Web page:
My dad died seven months after I moved back to the U.S. It’s been nine months since then. I’ve moved three times in those 16 months; I’ve had a few jobs; I’ve hesitated to fully commit to a location, a job, a relationship. My life that had been generally stable and rooted become exploratory—home being something from my past, not my present.
Death is a thief. It stole most of what I believed to be true. It took away the illusion that everything would be ok. It snatched my lightness, joy, and energy. And then it left me crumpled on the floor, disoriented and disconnected. When the ground disappears from beneath you—what’s left? Home carried no meaning, no comfort for me for a while. Maybe until now, in my last few days of a couple nomadic months. I’m in Asia again, feeling at home for a moment or two in the embraces of expat family. Flickers of joy and lightness have shimmered in and out of my days, whispering promises for the future. In odd moments, walking to the subway or gazing up at all the tall buildings, I’m feeling something frantic inside me begin to slow and still.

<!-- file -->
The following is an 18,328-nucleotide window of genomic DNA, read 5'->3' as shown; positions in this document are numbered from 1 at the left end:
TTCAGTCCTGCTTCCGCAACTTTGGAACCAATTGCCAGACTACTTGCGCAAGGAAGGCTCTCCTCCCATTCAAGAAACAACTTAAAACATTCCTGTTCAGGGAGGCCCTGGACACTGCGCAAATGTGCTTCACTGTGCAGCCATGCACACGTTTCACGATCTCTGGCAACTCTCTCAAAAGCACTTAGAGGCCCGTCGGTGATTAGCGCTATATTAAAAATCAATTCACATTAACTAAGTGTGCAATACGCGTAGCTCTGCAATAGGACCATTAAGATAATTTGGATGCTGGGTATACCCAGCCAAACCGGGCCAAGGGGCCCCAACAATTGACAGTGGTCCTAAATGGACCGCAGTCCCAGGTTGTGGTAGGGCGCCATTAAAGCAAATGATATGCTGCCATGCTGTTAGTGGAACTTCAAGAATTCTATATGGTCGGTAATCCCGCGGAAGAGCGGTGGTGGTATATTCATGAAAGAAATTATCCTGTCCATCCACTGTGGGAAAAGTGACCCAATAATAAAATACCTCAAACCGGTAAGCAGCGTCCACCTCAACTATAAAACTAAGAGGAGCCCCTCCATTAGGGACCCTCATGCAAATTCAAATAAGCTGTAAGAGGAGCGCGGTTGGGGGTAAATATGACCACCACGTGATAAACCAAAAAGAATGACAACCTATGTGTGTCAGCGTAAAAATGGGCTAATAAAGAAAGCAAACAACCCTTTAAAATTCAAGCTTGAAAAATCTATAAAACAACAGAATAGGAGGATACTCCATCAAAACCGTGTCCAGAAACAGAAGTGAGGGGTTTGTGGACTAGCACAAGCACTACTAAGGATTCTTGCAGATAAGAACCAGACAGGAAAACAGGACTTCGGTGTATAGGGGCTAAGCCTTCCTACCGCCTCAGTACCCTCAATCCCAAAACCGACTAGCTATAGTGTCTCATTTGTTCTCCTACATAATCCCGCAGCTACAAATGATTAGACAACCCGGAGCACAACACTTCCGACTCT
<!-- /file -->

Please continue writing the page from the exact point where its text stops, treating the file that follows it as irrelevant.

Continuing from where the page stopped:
This strange calm started in a beautiful valley in Thailand, where I came together with three teachers and fourteen other students on a five week journey that culminated in a yoga teacher certification. Sure, we did yoga, but beyond that, it was a fiery, spiritual experience filled with discomfort and empowerment, self-doubt and self-discovery. During our three day silent meditation retreat, a seed of knowing sprouted in me — what if home is not a place, not people, not experiences? What if it’s not a journey somewhere, but a journey within?
Home has been increasingly complicated for so many years. But, in this moment, it’s simple: I am my home. My heart is home; my soul is home; my path towards more love, more meaning, more growth is home. When I stop looking to home as a destination, but instead as a turning inward, it feels like truth. No matter where I go, I am home. So, it’s time to settle in, build my life here, cultivate deep self love and acceptance. Not easy or comfortable, but f*%king beautiful.